Far from earning the U.S. a position of privilege and authority among nations, the U.S.’s non-cooperation and illegal military and economic warfare are serious problems that the American people and the world must address and peacefully resolve before it does even greater harm.

Amid all of the rancor of U.S. politics, many of the older Americans who are Biden’s base in the Democratic Party wistfully remember President Kennedy and the much mythologized “brief shining moment” when a young, glamorous President turned the White House into a vision of Camelot, and everything seemed possible.

The most powerful symbol of the original Camelot was King Arthur’s Round Table, at which he and all his knights and guests sat as equals. This identification of Kennedy with King Arthur was a symbol of his popular image as a man of the people—despite his privileged background.

So, here’s an idea for Biden and his foreign policy advisors: Stop pretending that all of America’s problems began with Trump, and that our failed bid for global military dominance has somehow earned our next President a “seat at the head of the table” when he sits down with his counterparts from the rest of the world.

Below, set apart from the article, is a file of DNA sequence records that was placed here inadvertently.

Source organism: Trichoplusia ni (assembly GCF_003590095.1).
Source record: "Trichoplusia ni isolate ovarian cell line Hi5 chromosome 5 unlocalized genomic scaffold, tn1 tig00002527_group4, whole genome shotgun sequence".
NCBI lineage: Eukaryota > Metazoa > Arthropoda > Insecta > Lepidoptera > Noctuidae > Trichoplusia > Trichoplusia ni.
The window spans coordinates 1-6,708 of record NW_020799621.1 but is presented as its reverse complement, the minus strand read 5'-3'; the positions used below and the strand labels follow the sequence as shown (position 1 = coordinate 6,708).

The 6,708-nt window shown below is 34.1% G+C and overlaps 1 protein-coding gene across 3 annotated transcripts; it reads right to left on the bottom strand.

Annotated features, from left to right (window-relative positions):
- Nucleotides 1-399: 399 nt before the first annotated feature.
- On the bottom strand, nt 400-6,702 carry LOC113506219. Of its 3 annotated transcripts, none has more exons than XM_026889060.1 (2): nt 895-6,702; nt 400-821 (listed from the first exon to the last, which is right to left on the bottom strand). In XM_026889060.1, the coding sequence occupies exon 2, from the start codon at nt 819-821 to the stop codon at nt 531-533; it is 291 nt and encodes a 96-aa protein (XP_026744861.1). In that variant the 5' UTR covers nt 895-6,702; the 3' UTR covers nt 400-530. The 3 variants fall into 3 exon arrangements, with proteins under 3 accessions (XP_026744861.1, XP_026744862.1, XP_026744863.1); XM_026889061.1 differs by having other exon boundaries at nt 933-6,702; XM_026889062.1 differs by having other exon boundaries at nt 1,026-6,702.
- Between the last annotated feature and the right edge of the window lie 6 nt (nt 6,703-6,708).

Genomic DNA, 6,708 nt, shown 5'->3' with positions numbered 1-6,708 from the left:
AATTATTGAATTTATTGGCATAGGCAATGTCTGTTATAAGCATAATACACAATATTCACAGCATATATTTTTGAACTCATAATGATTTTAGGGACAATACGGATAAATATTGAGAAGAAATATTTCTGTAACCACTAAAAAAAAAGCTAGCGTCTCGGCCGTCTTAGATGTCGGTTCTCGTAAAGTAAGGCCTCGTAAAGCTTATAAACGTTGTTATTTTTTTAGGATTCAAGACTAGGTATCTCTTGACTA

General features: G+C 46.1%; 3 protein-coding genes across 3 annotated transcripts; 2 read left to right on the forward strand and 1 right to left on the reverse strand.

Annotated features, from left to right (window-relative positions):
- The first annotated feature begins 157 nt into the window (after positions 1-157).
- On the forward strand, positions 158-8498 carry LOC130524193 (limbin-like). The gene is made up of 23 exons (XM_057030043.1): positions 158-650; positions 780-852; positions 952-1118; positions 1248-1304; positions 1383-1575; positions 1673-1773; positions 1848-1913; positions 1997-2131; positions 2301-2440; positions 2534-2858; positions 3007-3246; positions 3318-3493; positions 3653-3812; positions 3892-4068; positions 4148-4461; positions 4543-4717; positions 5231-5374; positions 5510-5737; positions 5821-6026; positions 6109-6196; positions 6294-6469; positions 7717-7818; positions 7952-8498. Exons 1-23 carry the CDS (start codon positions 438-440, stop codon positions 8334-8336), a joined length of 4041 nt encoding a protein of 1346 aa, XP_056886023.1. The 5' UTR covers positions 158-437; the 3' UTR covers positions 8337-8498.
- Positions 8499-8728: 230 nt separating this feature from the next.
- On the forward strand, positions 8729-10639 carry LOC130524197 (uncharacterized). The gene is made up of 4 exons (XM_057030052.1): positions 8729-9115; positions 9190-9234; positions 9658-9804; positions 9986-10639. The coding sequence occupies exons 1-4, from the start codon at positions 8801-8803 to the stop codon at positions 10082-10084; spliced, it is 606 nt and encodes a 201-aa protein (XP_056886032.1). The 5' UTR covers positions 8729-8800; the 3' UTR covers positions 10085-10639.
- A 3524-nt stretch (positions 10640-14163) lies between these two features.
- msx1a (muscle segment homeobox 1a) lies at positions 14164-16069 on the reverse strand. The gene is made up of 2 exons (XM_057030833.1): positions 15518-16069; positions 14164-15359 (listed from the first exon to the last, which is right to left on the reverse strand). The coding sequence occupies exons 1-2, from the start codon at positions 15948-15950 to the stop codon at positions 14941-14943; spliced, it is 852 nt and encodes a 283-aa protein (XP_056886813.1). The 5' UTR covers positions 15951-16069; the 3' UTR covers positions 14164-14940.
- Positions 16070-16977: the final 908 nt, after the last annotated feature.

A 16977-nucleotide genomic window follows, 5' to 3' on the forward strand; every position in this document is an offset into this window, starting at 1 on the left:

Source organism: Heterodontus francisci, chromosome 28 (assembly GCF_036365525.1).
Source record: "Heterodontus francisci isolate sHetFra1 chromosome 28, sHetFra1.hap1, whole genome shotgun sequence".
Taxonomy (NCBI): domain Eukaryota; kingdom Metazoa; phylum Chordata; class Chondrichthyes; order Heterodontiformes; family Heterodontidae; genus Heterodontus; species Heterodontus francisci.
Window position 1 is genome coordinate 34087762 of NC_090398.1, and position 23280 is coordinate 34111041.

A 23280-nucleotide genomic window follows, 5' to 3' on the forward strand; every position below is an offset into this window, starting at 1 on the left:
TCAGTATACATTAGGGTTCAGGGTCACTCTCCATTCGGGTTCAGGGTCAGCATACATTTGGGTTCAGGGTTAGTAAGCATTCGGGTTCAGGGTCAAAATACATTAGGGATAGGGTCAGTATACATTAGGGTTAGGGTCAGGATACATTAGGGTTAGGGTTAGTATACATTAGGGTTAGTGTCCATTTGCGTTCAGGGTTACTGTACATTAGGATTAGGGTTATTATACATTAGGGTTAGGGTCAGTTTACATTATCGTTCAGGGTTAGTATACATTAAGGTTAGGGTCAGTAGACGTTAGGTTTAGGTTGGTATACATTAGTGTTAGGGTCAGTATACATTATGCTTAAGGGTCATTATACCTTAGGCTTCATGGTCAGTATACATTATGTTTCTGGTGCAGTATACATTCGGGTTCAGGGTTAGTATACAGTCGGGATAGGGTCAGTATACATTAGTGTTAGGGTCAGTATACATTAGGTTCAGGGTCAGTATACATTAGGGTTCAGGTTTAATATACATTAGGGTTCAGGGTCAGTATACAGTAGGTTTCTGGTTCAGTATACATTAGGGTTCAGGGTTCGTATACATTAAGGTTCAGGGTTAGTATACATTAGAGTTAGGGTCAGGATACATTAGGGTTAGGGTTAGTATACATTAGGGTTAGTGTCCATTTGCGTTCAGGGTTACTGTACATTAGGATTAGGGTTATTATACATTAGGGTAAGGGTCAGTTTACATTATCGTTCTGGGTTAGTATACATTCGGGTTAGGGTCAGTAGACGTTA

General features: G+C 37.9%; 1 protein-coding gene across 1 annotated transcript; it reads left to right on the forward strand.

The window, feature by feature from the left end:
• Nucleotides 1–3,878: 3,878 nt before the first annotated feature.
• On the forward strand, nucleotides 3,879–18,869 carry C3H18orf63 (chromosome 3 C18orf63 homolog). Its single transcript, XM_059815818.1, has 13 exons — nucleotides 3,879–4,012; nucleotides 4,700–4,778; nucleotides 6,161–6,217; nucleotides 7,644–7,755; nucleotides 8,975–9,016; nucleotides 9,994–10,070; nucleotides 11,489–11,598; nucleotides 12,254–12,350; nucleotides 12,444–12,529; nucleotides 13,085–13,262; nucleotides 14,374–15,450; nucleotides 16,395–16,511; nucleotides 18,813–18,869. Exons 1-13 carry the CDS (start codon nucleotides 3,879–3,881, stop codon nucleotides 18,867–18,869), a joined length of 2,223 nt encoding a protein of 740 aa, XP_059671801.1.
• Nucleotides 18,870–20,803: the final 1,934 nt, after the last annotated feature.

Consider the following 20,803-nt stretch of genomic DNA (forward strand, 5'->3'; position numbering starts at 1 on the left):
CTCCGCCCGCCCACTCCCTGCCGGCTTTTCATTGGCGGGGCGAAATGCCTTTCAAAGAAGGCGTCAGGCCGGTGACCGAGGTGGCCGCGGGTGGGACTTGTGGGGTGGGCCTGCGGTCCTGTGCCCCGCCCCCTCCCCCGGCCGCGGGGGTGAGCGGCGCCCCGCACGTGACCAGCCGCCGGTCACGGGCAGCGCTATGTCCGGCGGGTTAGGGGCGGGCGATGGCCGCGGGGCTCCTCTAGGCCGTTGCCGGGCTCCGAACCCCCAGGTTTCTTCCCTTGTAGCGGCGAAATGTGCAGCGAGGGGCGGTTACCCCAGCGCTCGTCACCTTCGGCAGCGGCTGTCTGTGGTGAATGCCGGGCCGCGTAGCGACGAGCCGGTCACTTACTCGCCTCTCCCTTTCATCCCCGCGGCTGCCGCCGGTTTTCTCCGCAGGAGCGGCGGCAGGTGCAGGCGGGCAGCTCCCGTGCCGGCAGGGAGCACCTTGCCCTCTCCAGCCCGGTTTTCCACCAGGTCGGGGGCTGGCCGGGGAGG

Unfortunately, Biden’s past loyalty to the military-industrial complex does not bode well for the kind of leadership we need. So if Biden is elected, it will be up to peace-loving Americans to demand an end to the United States’ illegal military and economic warfare, before it does even greater harm.


Nicolas J S Davies is the author of “Blood On Our Hands: the American Invasion and Destruction of Iraq.” He is a researcher for CODEPINK: Women for Peace, and a freelance writer.

Medea Benjamin is co-director of the peace group CODEPINK. Her latest book is Inside Iran: The Real History and Politics of the Islamic Republic.

Originally published by ICH


Republished by The 21st Century

The views expressed in this article are solely those of the author and do not necessarily reflect the opinions of 21cir.